This lesson discusses the structure and function of the virus that causes mumps. Following the lesson there will be quiz questions so that you can see how much you have learned.
Mumps Virus Definition
Mumps was a common childhood disease before a vaccination became available for the virus. When people think of mumps, they often think of swollen cheeks due to the swelling of the salivary glands located next to the ears. However, because of the types of tissues that the mumps virus can infect, complications such as encephalitis, meningitis, swelling of the ovaries, and swelling of the testes can occur.
Before the vaccination was introduced, mumps was the most common cause of acquired deafness in children. This lesson will cover the structure of the mumps virus and how the virus leads to disease.
Mumps Virus Structure
A virus consists of small and simple particles that are capable of taking over cells and making them do what they want. Viruses enter a cell with a few simple genes and are able to take over the cell’s metabolism and ability to protect itself. This portion of the lesson will describe the features of the mumps virus that allow it to invade and hijack cells in the human body.
Let’s first look at the envelope of the virus. The envelope of the mumps virus is a lipid bilayer, similar to the cell membrane that surrounds human cells. In fact, the lipids found in the viral envelop are derived from the host cell. Viral proteins, associated with the envelope discussed next, are essential for viral replication.
F-protein, depicted as red triangles in this figure, allows the viral nucleocapsid to break into susceptible areas by fusing with the cell membrane.HN, or attachment protein, depicted in orange in the figure, is important in allowing the virus to attach to host cells. If the virus can’t attach to the host cell, it can’t fuse with the cell membrane and enter the cell.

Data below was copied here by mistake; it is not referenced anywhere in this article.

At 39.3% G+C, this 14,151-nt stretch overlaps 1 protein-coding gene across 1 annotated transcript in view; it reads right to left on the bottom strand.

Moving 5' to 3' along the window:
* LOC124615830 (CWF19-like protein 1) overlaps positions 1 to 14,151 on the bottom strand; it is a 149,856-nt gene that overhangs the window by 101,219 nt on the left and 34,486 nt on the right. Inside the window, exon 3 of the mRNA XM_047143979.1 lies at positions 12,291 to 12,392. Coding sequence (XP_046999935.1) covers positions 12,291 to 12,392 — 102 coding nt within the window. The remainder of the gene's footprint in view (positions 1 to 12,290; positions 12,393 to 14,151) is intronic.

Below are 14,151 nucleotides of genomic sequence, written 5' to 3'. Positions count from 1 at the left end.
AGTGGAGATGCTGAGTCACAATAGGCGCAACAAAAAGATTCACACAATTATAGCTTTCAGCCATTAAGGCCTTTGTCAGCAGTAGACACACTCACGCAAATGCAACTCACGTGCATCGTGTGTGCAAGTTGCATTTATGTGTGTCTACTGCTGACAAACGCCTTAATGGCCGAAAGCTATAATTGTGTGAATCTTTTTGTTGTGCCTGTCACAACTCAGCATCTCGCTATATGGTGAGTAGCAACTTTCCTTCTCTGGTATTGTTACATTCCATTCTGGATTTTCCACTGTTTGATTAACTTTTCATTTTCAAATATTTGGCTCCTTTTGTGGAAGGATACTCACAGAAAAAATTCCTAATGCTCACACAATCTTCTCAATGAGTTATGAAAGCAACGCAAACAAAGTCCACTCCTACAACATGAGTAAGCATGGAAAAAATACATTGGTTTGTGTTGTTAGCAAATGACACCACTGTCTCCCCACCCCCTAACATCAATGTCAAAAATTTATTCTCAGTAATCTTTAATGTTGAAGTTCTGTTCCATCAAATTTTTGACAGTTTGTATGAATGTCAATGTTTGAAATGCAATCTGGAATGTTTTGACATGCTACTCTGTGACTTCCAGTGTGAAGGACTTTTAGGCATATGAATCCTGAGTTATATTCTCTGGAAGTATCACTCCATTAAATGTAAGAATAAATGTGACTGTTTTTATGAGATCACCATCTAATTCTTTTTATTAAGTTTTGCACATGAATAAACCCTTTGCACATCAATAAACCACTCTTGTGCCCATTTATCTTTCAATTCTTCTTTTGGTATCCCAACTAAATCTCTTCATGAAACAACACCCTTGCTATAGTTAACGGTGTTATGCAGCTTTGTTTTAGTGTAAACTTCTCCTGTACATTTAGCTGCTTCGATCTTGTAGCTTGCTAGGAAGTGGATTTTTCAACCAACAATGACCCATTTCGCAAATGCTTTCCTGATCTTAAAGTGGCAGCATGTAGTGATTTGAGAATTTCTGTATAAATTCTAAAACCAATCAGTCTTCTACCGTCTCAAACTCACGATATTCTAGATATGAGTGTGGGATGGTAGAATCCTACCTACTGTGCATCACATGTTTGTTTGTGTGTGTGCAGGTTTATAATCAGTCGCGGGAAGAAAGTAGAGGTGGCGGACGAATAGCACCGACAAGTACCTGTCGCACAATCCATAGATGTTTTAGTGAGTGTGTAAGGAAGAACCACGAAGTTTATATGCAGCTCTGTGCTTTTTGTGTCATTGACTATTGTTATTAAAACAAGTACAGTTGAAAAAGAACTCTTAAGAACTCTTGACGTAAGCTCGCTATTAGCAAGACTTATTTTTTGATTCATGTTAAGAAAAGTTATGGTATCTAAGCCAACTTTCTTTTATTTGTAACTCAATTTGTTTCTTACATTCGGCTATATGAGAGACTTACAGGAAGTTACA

The attachment protein of the mumps virus is hemagglutinin-neuraminidase glycoproteins (protein with a sugar added); other viruses in the same virus family (paramyxoviridae) as mumps have other glycoproteins on their membranes.The M, or matrix protein, shown in green in the figure, associates with the nucleocapsid and makes sure that all the viral components are assembled correctly before leaving the cell. The M protein attaches and forms an area on the plasma membrane where other viral components can be attached and packaged.
Now let’s look at the nucleocapsid and its structures.The capsid is a structure made of repeating protein subunits called nucleoprotein (or NP) that protects the viral genome and aids in replication inside the host cell. The capsid and the genome together are called the nucleocapsid.The genome of the mumps virus is a negative-sense single-stranded RNA, or a negative-sense (ss) RNA, which means it contains the genes or instructions to make viral proteins that will be used to make more of the virus.
Mumps Virus Infection and Symptoms